Remove the caps from the battery. You need to find “shadow plugs” (little covers) on the battery. They will cover holes in the battery. You might need to drill through them with a drill and some water.
To make the battery work, you need to take the fluid out and put Epsom salt in. You need a funnel for this.
Add distilled water in small amounts until you’ve reached the proper level inside of the cell or cells that need refilling. Then, add 1 teaspoon (5ml) of baking soda per gallon (4 liters) of freshwater added to your battery’s electrolyte solution and allow your mixture to absorb into each cell for at least 15 minutes before topping off again if necessary.
Put plugs in the holes that are drilled or replace the caps on your battery. Shake your battery to make sure the Epsom salt solution is well distributed.
Recharge your battery with a slow charge for 24 hours. Then put it back in your car.
If you’re looking for a way to recondition your sealed car battery, then this guide is just what the doctor ordered. We’ll be covering all of the steps in detail so that you can learn how to take care of your batteries and get them back up and running again! Good luck with restoring those dead cells.
Can I recharge a completely dead sealed lead acid battery?
Yes, however, if your battery is completely dead, it may need to be replaced.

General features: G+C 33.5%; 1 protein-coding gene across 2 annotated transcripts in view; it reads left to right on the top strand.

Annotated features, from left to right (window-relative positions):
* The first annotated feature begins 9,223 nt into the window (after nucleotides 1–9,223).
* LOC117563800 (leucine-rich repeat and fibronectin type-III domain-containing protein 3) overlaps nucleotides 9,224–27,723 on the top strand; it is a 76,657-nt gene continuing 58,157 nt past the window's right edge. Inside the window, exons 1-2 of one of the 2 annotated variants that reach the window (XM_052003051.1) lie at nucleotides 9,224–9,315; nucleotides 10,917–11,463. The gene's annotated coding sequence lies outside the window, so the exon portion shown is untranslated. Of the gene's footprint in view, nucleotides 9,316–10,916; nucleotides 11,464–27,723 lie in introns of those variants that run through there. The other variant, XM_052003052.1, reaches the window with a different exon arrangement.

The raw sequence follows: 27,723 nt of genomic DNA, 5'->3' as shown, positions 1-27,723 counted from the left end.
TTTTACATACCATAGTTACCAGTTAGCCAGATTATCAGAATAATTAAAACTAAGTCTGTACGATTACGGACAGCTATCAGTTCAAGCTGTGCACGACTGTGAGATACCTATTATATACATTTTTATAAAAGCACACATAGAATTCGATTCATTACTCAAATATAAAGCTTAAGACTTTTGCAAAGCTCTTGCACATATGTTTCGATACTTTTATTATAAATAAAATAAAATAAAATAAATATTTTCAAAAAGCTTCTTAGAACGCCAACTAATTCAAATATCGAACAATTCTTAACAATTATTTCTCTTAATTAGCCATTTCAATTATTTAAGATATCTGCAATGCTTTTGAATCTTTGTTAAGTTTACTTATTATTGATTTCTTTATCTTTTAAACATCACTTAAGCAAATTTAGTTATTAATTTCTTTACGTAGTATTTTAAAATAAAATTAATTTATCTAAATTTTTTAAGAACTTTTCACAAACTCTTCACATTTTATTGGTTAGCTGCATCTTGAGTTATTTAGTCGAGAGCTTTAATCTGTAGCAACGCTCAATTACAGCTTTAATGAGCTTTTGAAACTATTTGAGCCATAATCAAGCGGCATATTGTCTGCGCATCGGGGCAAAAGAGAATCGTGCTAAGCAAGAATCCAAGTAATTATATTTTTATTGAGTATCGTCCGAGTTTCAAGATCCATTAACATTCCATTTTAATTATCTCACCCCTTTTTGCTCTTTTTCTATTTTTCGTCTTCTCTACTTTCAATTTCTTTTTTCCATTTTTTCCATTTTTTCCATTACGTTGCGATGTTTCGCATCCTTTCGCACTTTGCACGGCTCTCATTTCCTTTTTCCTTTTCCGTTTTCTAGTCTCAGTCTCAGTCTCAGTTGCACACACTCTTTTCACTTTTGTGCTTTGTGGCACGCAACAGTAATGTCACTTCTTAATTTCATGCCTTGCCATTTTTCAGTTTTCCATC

As batteries discharge, the voltage decreases while the internal resistance increases causing a drop in current flow. Eventually, some cells cease to work altogether due to plate sulfation.
Once this happens, there’s no way of preserving or restoring them with any type of re-energizing process without replacing them.
If your battery is not completely dead, then it’s possible to recharge with the right charger.
However, as you continue to recharge a completely dead sealed lead acid battery, there will be less capacity in the device because of internal resistance and self-discharge increasing.
If you have a completely discharged sealed lead acid battery that has been sitting for too long without being charged, you should dispose of it properly because it may be hazardous.
If the battery is completely dead and has not been used or recharged in a while then that means that some cells have stopped producing voltage due to plate sulfation.
This will reduce capacity but if there are still working cells they can be recharged.
Does battery reconditioning really work?
Yes, battery reconditioning does work. New batteries are expensive, but the old ones are not too bad for your car that needs power. The condition of a reconditioned battery is good enough that it can get the work done for you, but many people still prefer to have a new one.
The life span of a new battery is about 1 to 3 years. Most batteries wear out because one or more cells go bad. Reconditioned Batteries-Many car owners prefer to use reconditioned car batteries over new ones because they are much less expensive.
Does Epsom salt really work on batteries?
Yes, Epsom salt helps batteries. Epsom salt dissolves the sulfates that develop on the battery plates. This will increase battery capacity. And if conventional means to mitigate sulfating and loss of capacity have failed, adding other elements to the chemical reaction will probably not have a lasting positive effect.
Are sealed car batteries better?
Yes, sealed car batteries are better. Sealed car batteries are better than regular car batteries because they require less maintenance. They can withstand different weather better and charge faster.